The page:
Best Friend for Hire
by Kurt Opprecht

for The New York Times, March 3, 2002

When people are insecure, they sometimes turn to a friend or turn to man’s best friend. But a dog is a lot more than just a friend, and a lot more than just a sentry. As the Whipple trial now playing out in Los Angeles makes clear, in the wrong circumstances, someone’s faithful companion might be someone else’s killer.

Marjorie Knoller and Robert Noel, the owners of two dogs that killed college lacrosse coach Diane Whipple outside her apartment in San Francisco last year, are on trial for involuntary manslaughter; and in addition Knoller is charged with second-degree murder in the incident.

To Angelo Biondo, dog trainer and owner of K9 Powerhouse Kennels in Brooklyn, fatal maulings such as this are clearly a consequence of poor training. "A dog is an asset to a family. The fact that they’re trained makes them one hundred times better," he adds, "I treat my dogs like they’re family."

Biondo says that there is an increased interest in guard dogs since September 11, adding that dogs are often the most economical security option, since one canine can be as intimidating as several human guards. In fact, K9 kennels has Rottweilers and German Shepherds available for monthly rental, trained to attack on command.

But animal advocates question the necessity of breeding and training canines for viciousness. John Snyder, a director at the Humane Society of the U.S., says that barking is usually a sufficient deterrent to crime. "Do we really want dogs that bite to attack?" he asks.

The Humane Society is not opposed to guard dog training, but it does not promote the use of animals strictly for personal protection, not to mention renting them out. In fact, in his 27 years in animal advocacy, Snyder has never heard of protection dogs being rented.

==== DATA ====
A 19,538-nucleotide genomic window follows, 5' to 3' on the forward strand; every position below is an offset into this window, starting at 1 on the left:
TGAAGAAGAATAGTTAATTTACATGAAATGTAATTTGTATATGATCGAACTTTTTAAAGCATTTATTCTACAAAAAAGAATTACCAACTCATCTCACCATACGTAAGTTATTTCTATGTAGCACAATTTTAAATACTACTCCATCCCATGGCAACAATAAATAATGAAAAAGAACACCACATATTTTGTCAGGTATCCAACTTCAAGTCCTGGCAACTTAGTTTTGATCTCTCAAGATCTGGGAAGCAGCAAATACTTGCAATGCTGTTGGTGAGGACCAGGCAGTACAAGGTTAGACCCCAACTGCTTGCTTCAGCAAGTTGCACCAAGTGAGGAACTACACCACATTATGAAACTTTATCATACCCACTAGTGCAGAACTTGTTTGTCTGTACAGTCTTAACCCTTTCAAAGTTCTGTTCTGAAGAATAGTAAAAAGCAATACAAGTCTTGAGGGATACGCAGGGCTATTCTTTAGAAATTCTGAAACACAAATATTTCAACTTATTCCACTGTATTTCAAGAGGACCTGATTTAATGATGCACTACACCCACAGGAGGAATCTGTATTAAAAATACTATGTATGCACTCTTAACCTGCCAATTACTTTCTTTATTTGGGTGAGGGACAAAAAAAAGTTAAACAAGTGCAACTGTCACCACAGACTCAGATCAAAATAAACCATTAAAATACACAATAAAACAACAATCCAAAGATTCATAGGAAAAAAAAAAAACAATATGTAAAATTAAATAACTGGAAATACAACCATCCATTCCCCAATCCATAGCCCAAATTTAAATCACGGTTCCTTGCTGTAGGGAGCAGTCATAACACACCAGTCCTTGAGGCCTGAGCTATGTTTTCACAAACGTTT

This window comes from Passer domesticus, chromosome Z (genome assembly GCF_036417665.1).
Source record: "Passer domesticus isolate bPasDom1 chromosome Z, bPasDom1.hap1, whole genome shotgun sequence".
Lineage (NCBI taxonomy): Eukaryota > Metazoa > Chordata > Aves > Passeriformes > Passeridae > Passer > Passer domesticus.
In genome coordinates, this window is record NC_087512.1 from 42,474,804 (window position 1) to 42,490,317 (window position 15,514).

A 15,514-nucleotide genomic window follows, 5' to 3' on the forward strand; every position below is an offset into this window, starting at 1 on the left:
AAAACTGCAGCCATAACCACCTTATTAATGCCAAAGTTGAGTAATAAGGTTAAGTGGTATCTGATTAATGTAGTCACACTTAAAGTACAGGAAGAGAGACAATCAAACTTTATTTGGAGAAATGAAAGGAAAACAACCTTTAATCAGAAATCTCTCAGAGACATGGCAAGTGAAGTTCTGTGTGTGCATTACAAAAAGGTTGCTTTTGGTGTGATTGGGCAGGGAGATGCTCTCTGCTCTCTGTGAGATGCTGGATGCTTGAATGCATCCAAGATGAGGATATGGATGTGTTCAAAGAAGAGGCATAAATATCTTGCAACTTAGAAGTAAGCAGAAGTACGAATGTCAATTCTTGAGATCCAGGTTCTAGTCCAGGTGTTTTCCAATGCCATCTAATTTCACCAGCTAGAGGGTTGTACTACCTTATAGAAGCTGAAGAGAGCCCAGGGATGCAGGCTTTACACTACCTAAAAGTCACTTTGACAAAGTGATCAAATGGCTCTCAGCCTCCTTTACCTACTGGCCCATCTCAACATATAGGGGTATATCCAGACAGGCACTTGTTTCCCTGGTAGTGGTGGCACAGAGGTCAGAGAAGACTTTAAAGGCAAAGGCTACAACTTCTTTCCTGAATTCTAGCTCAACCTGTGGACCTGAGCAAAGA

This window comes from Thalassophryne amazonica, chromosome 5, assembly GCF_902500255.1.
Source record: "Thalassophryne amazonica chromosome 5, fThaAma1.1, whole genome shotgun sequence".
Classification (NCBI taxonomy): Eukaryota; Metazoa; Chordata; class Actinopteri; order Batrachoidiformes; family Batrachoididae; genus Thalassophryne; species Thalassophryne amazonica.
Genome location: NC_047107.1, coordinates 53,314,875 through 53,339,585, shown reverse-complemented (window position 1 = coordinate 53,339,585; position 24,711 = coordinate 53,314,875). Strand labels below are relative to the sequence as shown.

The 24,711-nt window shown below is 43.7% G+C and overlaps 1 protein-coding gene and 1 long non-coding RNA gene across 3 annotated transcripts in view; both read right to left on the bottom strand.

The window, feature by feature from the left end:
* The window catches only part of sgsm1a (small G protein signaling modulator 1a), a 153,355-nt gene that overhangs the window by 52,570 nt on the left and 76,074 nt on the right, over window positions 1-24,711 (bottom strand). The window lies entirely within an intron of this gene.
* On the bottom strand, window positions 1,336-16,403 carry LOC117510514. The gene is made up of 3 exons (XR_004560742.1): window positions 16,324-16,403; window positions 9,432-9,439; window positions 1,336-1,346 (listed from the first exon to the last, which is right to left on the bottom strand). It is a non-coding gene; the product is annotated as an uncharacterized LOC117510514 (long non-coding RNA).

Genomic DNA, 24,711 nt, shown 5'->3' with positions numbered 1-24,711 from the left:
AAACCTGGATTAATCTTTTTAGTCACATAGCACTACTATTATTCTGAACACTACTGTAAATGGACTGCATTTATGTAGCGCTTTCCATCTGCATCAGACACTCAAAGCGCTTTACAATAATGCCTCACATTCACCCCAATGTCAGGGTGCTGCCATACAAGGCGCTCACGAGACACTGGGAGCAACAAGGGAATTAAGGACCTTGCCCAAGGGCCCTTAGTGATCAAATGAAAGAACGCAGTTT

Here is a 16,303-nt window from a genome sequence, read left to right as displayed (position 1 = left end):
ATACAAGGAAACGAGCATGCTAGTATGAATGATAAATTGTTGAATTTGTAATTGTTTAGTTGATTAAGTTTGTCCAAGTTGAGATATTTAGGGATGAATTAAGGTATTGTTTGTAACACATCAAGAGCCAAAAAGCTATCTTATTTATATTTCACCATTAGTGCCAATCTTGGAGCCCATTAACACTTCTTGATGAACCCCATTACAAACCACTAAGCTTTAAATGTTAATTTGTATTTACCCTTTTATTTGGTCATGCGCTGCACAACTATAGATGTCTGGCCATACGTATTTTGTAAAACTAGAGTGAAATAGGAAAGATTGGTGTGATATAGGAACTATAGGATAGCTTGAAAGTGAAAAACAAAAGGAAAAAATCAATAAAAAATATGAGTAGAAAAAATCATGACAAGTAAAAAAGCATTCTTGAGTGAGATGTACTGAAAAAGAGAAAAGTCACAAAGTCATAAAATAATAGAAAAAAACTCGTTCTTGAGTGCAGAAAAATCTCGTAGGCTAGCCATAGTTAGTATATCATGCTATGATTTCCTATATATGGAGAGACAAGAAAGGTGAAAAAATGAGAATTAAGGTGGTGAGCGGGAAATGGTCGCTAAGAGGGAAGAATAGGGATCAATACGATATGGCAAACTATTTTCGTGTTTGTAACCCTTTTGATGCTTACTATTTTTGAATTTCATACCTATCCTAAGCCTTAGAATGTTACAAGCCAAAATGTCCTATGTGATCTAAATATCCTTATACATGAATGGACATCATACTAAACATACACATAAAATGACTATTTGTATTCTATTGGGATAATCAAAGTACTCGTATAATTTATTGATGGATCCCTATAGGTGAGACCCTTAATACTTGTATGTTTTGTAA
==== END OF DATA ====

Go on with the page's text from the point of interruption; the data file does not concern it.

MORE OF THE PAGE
"This is risky business," Snyder says. "If I take an attack dog home after receiving one or two days’ training, and I give the wrong signal or the wrong command and don’t know how to stop the dog, it’s like starting a car and not knowing how to stop it."

Mr. Biondo says K9 turns away anyone who wants a dog for the wrong reasons, because the liability risk is too high. "A woman came in last week who told me she was having trouble with a guy who was stalking her," he relates, "I said, no, you don’t need a dog, you need to call the police. I wouldn’t rent her a dog, no way."

The typical client of K9, according to Biondo, is a contractor or builder who wants a dog to patrol a construction site. While he was building his home on Staten Island, Rick Assini rented Rex, a German Shepherd, from K9. Assini says Rex worked out well for him even though the initial training was brief. "I went down and I worked with them a couple of times, with Angelo and the dog, and he said, ‘That’s it, you’re ready, take the dog.’"

Mr. Biondo’s dogs are trained to follow specific commands, from "sit" and "stay" to "watch," "attack," and "release." "Nobody trains a dog to kill, except idiots and drug dealers," he says.

Mr. Snyder and Mr. Biondo agree that the Whipple death was an aberration, but animal advocates are pressing for a different attitude toward dog breeding and training. Mr. Snyder said, "There’s been a lot of discussion and some research done on this and the problem is not getting better, it’s getting worse."

 © Kurt Opprecht, 2002

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